Early Return (Visitors) in the Online Race

Posted on by Brian Quinton

Is it election time yet? This year’s race for the White House seems like the holiday shopping season—starting earlier and lasting longer than almost anyone hoped it would.

In the middle of the fray (well, actually more the middle of the beginning of the fray), Nielsen has produced some interesting stats on who visited which candidates’ web sites in January 2012. And there are some surprises here. For example, it turns out that Mitt Romney’s site  has seen proportionately more Hispanic visitors than any other candidate. They made up 17% of the uniques for the month—overindexing the proportion of Hispanics who are online generally (12%).

And despite Romney’s affinity for NASCAR owners and multi-Cadillac housewives, the wealthiest audience beat a path to the web site of Newt Gingrich, where 27% of the audience for the month of January made over $100,000 in household income. Newtonians were also the smartest: Half had a bachelor’s or post-grad degree.

On the gender front, while women made up the majority of traffic to the sites of President Obama and Romney, RickSantorum.com has the largest contingent of females by proportion (over 60% of the month’s traffic.) Men outnumbered women in visits to both Gingrich and RonPaul2012.com, making up 51% and 56% of the traffic respectively.

And the youngest visitors were most likely to show up on the web site of the oldest candidate. Over a third of the traffic (37%) heading to the site of 76-year-old Paul was between the ages of 18 and 34. Next biggest dream date for Gen Y: Mitt Romney, where 32% of the month’s traffic fell into that age bracket. By comparison, only 17% of those visiting the Obama site in January were that young.

Obama dominated among those 50 to 64, with 35% of his web traffic from that group. And the plurality of Santorum’s traffic (38%) came from the Gen X crowd 35 to 49.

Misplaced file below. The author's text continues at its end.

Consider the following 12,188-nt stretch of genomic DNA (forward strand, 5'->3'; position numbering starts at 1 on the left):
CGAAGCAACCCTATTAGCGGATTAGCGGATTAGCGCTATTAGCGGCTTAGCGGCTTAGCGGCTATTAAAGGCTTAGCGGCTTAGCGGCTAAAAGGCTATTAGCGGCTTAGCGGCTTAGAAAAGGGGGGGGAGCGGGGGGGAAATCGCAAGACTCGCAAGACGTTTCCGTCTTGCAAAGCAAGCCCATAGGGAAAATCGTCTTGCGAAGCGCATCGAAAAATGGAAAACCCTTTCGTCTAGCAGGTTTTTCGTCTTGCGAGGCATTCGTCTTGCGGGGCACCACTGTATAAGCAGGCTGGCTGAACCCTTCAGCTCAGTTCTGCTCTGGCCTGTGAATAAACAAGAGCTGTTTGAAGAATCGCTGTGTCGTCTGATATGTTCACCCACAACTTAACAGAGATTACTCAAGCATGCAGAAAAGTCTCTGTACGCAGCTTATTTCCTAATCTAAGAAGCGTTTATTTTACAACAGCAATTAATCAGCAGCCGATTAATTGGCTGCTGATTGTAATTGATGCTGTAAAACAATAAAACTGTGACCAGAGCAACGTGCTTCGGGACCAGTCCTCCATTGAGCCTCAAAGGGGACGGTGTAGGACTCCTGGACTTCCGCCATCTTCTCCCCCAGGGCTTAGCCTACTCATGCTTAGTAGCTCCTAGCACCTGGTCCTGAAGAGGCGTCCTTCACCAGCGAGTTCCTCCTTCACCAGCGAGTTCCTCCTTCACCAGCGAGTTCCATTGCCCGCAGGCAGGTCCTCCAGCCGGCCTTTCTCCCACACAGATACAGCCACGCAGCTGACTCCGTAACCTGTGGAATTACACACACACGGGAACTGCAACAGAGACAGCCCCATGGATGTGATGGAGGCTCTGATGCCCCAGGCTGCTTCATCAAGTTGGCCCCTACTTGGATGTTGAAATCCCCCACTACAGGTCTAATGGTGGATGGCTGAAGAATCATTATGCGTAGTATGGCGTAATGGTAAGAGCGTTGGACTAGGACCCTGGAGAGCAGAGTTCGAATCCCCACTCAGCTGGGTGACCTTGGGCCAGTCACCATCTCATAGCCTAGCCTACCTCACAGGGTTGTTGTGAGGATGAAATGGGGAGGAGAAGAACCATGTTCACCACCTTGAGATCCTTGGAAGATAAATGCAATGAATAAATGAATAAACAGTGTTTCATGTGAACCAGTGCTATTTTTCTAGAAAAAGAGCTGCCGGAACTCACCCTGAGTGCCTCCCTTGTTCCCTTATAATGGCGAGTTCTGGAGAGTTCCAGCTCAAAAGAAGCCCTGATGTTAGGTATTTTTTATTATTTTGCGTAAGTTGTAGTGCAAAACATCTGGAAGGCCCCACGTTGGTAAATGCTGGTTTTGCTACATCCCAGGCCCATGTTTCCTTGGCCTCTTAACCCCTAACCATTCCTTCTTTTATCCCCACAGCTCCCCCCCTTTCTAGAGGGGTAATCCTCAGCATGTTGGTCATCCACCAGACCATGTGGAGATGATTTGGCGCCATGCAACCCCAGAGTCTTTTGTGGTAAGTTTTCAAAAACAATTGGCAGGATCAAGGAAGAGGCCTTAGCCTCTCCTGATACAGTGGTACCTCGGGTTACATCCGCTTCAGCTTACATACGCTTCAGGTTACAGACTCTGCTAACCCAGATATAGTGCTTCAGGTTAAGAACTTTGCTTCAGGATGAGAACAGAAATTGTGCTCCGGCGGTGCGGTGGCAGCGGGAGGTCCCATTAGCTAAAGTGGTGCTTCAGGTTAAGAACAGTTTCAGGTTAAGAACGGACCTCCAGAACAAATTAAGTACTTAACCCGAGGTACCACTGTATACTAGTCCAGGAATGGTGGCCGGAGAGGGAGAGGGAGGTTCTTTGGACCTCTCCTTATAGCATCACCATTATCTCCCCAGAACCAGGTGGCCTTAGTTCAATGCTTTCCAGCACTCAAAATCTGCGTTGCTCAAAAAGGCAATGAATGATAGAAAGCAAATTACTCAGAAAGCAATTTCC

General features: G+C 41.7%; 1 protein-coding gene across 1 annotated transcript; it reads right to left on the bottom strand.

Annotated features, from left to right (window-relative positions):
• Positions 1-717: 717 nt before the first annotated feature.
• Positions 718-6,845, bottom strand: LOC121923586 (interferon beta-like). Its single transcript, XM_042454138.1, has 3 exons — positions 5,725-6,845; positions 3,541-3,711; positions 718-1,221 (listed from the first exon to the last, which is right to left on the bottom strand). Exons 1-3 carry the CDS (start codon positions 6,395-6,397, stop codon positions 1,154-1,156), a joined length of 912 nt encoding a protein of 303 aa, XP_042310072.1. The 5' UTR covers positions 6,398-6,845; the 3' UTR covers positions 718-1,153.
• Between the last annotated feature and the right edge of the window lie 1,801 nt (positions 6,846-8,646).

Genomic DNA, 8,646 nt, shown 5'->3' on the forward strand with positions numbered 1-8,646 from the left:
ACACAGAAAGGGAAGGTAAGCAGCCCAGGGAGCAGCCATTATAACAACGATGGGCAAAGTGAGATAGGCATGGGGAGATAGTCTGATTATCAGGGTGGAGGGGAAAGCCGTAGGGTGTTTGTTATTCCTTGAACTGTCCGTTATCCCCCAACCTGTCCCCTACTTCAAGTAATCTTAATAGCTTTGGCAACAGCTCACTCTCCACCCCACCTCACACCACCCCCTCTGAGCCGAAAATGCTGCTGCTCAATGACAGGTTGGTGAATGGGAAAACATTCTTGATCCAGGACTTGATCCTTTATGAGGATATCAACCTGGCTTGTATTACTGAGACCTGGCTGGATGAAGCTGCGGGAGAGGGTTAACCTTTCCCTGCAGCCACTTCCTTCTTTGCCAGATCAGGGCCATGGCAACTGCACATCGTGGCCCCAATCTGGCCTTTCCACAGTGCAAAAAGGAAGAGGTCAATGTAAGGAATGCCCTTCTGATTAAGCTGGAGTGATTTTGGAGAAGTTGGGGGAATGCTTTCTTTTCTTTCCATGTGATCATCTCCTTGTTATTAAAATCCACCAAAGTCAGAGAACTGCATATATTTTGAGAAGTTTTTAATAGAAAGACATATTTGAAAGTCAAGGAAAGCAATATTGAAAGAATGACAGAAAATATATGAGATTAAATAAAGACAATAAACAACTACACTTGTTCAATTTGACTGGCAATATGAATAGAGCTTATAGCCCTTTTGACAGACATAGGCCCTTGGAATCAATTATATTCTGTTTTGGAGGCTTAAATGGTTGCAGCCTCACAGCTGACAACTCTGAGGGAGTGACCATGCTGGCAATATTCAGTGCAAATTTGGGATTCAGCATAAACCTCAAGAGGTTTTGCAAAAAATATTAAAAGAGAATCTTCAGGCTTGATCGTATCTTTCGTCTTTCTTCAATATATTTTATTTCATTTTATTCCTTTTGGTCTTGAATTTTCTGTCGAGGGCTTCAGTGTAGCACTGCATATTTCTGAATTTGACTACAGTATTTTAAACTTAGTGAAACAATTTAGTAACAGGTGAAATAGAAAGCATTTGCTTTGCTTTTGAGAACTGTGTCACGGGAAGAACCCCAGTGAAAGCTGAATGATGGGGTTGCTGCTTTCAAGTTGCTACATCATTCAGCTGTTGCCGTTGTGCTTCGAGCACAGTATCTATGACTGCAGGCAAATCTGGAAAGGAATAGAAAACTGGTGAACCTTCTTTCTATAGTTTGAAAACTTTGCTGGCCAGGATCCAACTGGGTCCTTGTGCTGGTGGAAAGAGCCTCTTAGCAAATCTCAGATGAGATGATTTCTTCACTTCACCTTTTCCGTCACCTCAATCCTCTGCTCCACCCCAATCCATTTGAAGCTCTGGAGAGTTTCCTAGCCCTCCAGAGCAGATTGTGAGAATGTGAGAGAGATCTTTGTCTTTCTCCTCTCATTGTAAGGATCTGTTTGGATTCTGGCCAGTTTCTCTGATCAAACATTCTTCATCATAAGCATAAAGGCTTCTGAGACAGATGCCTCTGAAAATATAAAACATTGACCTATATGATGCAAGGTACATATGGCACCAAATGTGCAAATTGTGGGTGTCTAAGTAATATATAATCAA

In absolute Web site volumes, Obama was a standout winner for the month. His site drew more traffic from voting-age visitors than the four Republicans combined, with about 4,200,000 uniques compared to 2,908,000 for all his would-be rivals.

One explanation for Obama’s ability to drive online visits is the campaign’s spending on web ads. According to analysis by ClickZ Politics, the Obama campaign has already spent more than $8 million on online advertising, most of it linked to the main Obama web site and much of it targeted in states holding influential early Republican primaries: Iowa, New Hampshire, South Carolina and Florida.

But ads aren’t everything. Ron Paul’s campaign has spent very little to promote his candidacy in online ads; perhaps as little as $3,300, compared to $3.5 million spent by Romney through January 2012, $526,000 by Gingrich and $288,000 by Santorum, as determined by ClickZ Politics from Federal election Commission reports.

What about the social side of campaigning? Here’s where the incumbent and the contenders stand right now in terms of Facebook Likes:

Obama: 25,759, 839

Romney: 1,543, 613

Paul: 917,876

Gingrich: 296,308

Santorum: 184,551

And here’s the count and the amount (so far) for Twitter followings of those in the race:

@BarackObama: 13,164,686

@newtgingrich: 1,449,945

@MittRomney: 387,916

@RonPaul: 267,129

@RickSantorum: 175,754

While we’re on the subject of metrics, the launch of the ultra-worshipful Obama video “The Road We’ve Traveled”, with narration by Tom Hanks and multiple comparisons to FDR, probably marks the unofficial kickoff of the President’s re-election bid in online media.


Since it rolled out on March 15, that 17-minute video has been viewed more than 1.7 million times. It can be seen on YouTube, on the Obama campaign's YouTube channel, or on the campaign web site. And interestingly, about 550,000 of those views took place over mobile devices.

One last online item of note. Wondering why Newt Gingrich has a .org site while all the other candidates are the more expected .coms? Because apparently someone got to the NewtGingrich.com domain before the former House speaker could register it. Enter www.newtgingrich.com now and you’re immediately redirected to another site, www.ShouldNewtGingrichDropOut.com. And you’re provided with this answer, elegant in its understatement:



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